Are You Freaking Out About the Pre-K Lottery?
How to stay sane while you look for a preschool.
Posted Jan 18, 2018
When your child was born, you probably figured application stress was at least a decade away. And then came preschool. With lotteries for limited public seats, lengthy applications, and sometimes even interviews or “supervised playdates” for private schools, there is no doubt that the process is stressful. Sometimes the waiting is the hardest part, even if you have consulted resources about how to find a quality program and feel confident about your choices. Whether you are finishing the application process or waiting to hear where your child will start the next school year, here are a few reminders to put your mind at ease and help you stay sane.
- There are many great preschools, including a lot of hidden gems. A preschool doesn’t have to be fancy, expensive, or located in the newest facility to be an excellent experience for your child. My kids have gone to a wonderful preschool that has no windows. Many people have overlooked it because the entrance is in the loading dock to a large building, and that’s a shame because they have missed the amazing teachers and learning experiences inside. What children need is loving, enthusiastic teachers who “get” young kids and are ready to see each child’s unique strengths. If you are assigned a second or third choice school, look deeper – you might find it is more than you realized.
- Preschool is just the beginning. Early education programs are the first stones on a child’s long educational path. Those stones should be strong and secure, but they are just the beginning of many experiences that will shape his knowledge, skills, and outlook. If you have done your due diligence and made sure that your child is safe, respected, and nurtured at school, remember that specific skills (like understanding rhymes and cutting with scissors) can and will be developed at many points along the way.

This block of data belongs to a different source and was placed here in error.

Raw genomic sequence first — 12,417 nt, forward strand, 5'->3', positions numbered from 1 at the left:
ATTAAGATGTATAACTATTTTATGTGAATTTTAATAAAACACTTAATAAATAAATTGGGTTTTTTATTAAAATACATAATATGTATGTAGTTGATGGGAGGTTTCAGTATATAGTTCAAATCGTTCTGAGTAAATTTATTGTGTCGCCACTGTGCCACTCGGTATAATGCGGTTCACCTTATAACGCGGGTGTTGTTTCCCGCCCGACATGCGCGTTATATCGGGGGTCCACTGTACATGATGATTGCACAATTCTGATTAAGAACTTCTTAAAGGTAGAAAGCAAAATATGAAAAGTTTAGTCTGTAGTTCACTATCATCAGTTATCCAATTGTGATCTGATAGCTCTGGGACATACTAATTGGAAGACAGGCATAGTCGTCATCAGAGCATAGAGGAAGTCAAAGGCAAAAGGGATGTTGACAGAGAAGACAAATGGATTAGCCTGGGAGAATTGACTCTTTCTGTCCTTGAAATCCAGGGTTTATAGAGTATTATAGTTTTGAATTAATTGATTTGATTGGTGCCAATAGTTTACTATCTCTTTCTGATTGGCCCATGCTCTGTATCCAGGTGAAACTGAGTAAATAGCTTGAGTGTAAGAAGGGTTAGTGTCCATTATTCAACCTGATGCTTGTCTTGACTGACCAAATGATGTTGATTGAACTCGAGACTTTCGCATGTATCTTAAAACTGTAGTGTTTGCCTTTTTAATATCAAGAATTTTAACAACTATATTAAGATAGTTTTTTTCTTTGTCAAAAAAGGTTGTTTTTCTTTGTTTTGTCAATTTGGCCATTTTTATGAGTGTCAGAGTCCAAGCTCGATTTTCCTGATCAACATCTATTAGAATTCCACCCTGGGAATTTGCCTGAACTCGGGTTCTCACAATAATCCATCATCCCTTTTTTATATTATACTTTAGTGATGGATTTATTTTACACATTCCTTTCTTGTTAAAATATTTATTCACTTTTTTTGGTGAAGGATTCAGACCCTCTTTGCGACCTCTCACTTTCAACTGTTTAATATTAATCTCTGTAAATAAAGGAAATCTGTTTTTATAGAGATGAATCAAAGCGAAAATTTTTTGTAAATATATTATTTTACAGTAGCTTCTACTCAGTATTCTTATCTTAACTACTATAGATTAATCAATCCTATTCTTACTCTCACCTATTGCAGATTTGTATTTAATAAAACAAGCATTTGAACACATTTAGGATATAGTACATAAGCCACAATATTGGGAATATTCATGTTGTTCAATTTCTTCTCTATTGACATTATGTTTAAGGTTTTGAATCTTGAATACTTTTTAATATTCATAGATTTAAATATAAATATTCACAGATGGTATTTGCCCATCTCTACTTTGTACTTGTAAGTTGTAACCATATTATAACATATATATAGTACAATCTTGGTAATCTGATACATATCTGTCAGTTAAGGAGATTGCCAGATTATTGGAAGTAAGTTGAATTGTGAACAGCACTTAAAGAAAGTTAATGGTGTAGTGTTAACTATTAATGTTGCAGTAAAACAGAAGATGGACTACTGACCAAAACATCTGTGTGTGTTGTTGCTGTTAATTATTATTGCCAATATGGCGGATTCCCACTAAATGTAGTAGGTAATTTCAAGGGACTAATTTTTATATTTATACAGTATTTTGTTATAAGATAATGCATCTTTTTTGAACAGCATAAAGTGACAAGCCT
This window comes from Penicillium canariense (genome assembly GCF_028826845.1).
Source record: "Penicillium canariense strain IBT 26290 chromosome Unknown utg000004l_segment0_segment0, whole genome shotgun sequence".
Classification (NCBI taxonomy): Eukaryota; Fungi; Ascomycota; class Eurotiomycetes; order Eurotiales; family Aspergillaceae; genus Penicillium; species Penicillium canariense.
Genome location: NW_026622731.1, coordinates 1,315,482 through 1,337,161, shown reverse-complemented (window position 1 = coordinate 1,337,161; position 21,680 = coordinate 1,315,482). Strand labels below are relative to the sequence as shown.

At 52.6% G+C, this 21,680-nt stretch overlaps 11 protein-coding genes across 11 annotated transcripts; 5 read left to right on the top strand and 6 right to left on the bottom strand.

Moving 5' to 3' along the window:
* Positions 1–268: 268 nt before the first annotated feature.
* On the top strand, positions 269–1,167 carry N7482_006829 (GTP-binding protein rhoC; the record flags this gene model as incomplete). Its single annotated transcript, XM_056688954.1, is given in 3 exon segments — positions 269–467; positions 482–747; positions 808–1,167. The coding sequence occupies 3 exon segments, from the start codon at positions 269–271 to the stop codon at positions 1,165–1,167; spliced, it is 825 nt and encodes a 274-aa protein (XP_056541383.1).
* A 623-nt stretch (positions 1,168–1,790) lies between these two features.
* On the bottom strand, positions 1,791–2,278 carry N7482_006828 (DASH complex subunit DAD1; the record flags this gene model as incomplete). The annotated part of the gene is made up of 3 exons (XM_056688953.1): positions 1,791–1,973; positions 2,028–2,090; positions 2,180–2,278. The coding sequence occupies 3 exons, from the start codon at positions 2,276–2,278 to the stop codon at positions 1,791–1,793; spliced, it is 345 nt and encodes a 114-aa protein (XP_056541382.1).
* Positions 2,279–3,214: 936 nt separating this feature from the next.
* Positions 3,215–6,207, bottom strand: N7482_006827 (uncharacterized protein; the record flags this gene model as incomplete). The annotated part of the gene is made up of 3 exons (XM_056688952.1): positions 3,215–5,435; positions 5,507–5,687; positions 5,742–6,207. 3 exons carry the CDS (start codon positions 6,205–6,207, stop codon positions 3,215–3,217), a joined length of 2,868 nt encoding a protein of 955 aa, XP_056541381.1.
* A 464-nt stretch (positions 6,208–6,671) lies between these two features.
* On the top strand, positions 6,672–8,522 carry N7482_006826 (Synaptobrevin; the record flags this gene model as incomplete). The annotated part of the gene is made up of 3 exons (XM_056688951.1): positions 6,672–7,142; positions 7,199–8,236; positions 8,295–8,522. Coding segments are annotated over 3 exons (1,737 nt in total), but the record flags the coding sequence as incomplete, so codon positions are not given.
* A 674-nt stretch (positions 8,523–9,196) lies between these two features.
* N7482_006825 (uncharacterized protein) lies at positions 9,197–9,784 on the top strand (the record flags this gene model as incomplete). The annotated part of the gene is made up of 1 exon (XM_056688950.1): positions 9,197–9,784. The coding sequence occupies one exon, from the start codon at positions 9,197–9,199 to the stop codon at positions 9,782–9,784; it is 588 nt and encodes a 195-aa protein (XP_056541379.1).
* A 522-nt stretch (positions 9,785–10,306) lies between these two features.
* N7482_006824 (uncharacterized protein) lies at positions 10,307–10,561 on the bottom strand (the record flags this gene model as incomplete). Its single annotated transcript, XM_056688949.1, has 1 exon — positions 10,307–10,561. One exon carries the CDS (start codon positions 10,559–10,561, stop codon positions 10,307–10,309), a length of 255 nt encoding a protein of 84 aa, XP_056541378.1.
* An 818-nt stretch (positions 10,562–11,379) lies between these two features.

- Your child will be fine if he’s not with his current friends (and so will you). Preschool is all about social relationships – making new friends, sharing, navigating conflicts, developing empathy. With a good teacher, your child will develop in all of those areas, regardless of whether she knows anyone on the first day. Sure, having a familiar face or two nearby can ease transitions, but it isn’t make-or-break. Sometimes the transition is even harder on us parents than the kids, and losing daily contact with your neighborhood parent friends can be tough. But if your kids can handle it, you can, too. You’ll be surprised – and delighted – by how fast you all make new friends.
- Your child’s placement is usually not set in stone. Children thrive on consistency, so it’s important for adults to minimize transitions as much as possible. But if you are convinced that the preschool where you have ended up is not a good fit, don’t be afraid to make a change. If you do go to Plan B, try to figure out what wasn’t working at the first school and whether the new school you are considering addresses the issue in a more positive way, so you don’t end up hopping around. In the meantime, it’s a good idea to find out about your school’s withdrawal policy before you commit, especially if you are feeling uncertain about your choice, because private schools can charge heavy fines and public schools sometimes make you wait a year to re-enter the lottery.
- You are the most important influence on your child. The relationship your child shares with you is the basis for all her experiences of the world. Nurturing, supporting, and engaging her will provide (and already has provided) the foundation she needs to feel worthwhile, curious, and ready to learn and share her gifts. Preschool should be a supplement to the things you are already giving your child. Know that many educators, policymakers, and researchers are working tirelessly to make that a reality for every single child. Rest assured, though, that your influence is enormous, and nothing can erase it.
You are giving your child a wonderful gift by looking for a good school. Keep calm and parent on.